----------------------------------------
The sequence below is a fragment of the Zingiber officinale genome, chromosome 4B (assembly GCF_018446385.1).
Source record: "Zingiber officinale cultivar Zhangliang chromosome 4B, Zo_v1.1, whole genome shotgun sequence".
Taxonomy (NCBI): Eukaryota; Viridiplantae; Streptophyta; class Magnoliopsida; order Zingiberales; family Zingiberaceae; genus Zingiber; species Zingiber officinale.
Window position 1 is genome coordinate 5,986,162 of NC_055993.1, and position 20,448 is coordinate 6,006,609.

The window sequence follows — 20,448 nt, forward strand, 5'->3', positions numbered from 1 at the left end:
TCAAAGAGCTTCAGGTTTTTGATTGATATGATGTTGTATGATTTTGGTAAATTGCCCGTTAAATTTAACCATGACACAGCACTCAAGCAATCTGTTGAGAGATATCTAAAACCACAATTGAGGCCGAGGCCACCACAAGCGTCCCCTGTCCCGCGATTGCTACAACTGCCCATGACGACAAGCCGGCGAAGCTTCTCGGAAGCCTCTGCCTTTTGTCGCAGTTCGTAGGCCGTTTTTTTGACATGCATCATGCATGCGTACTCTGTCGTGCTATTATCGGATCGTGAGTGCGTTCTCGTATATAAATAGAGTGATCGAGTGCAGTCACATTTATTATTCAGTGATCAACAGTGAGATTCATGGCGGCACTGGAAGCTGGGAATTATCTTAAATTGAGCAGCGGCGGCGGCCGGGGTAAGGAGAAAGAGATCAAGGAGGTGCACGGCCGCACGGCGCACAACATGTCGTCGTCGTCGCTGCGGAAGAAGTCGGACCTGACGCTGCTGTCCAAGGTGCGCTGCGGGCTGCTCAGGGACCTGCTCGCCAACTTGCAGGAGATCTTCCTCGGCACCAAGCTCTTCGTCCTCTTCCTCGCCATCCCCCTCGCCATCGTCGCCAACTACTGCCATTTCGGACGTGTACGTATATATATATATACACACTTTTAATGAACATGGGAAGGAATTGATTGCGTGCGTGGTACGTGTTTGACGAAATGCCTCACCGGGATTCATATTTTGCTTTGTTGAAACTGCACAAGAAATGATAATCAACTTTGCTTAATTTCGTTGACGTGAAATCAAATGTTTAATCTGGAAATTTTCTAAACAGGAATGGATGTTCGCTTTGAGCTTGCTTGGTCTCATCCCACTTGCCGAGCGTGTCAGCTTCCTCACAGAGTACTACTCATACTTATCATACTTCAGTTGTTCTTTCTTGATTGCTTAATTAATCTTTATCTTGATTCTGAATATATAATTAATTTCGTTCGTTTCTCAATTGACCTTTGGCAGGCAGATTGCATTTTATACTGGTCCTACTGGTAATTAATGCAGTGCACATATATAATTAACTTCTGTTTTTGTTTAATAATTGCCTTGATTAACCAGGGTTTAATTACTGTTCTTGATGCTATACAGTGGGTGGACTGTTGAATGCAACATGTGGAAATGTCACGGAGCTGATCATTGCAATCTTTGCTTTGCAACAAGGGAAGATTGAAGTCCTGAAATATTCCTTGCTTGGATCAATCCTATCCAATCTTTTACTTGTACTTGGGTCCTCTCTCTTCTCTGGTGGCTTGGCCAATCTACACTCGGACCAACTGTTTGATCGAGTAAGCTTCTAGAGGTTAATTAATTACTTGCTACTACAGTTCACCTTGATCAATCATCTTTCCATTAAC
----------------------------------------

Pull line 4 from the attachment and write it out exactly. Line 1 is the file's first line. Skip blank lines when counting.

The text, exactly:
Window position 1 is genome coordinate 5,986,162 of NC_055993.1, and position 20,448 is coordinate 6,006,609.